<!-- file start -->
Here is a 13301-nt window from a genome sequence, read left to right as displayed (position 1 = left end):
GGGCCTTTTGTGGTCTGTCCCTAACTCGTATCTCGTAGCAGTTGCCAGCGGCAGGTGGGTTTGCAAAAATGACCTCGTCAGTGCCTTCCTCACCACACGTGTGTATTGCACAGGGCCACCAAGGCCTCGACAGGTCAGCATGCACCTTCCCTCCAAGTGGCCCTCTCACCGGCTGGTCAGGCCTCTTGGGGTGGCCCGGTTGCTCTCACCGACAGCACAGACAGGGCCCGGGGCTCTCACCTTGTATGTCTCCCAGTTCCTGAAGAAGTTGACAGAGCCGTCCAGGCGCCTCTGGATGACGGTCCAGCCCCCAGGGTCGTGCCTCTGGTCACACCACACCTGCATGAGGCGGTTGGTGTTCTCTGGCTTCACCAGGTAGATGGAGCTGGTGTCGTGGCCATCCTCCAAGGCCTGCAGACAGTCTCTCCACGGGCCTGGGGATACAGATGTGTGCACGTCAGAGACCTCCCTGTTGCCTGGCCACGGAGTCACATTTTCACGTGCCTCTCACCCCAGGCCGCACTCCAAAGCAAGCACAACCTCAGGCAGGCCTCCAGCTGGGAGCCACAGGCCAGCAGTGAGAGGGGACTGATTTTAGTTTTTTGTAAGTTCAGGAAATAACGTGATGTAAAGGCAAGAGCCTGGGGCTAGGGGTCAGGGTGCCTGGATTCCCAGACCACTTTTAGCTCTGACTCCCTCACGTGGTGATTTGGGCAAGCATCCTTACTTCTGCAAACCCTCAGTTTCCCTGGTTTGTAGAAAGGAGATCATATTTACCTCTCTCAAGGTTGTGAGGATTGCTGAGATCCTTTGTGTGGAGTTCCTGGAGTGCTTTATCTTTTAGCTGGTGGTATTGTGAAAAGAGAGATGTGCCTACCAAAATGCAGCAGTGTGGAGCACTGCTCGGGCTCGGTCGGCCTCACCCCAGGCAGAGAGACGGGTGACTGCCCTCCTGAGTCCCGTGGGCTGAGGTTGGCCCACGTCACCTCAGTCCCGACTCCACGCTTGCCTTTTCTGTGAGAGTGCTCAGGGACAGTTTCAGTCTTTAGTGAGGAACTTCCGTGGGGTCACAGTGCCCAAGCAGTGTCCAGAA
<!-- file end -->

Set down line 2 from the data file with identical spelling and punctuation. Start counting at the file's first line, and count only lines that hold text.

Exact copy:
GGGCCTTTTGTGGTCTGTCCCTAACTCGTATCTCGTAGCAGTTGCCAGCGGCAGGTGGGTTTGCAAAAATGACCTCGTCAGTGCCTTCCTCACCACACGTGTGTATTGCACAGGGCCACCAAGGCCTCGACAGGTCAGCATGCACCTTCCCTCCAAGTGGCCCTCTCACCGGCTGGTCAGGCCTCTTGGGGTGGCCCGGTTGCTCTCACCGACAGCACAGACAGGGCCCGGGGCTCTCACCTTGTATGTCTCCCAGTTCCTGAAGAAGTTGACAGAGCCGTCCAGGCGCCTCTGGATGACGGTCCAGCCCCCAGGGTCGTGCCTCTGGTCACACCACACCTGCATGAGGCGGTTGGTGTTCTCTGGCTTCACCAGGTAGATGGAGCTGGTGTCGTGGCCATCCTCCAAGGCCTGCAGACAGTCTCTCCACGGGCCTGGGGATACAGATGTGTGCACGTCAGAGACCTCCCTGTTGCCTGGCCACGGAGTCACATTTTCACGTGCCTCTCACCCCAGGCCGCACTCCAAAGCAAGCACAACCTCAGGCAGGCCTCCAGCTGGGAGCCACAGGCCAGCAGTGAGAGGGGACTGATTTTAGTTTTTTGTAAGTTCAGGAAATAACGTGATGTAAAGGCAAGAGCCTGGGGCTAGGGGTCAGGGTGCCTGGATTCCCAGACCACTTTTAGCTCTGACTCCCTCACGTGGTGATTTGGGCAAGCATCCTTACTTCTGCAAACCCTCAGTTTCCCTGGTTTGTAGAAAGGAGATCATATTTACCTCTCTCAAGGTTGTGAGGATTGCTGAGATCCTTTGTGTGGAGTTCCTGGAGTGCTTTATCTTTTAGCTGGTGGTATTGTGAAAAGAGAGATGTGCCTACCAAAATGCAGCAGTGTGGAGCACTGCTCGGGCTCGGTCGGCCTCACCCCAGGCAGAGAGACGGGTGACTGCCCTCCTGAGTCCCGTGGGCTGAGGTTGGCCCACGTCACCTCAGTCCCGACTCCACGCTTGCCTTTTCTGTGAGAGTGCTCAGGGACAGTTTCAGTCTTTAGTGAGGAACTTCCGTGGGGTCACAGTGCCCAAGCAGTGTCCAGAA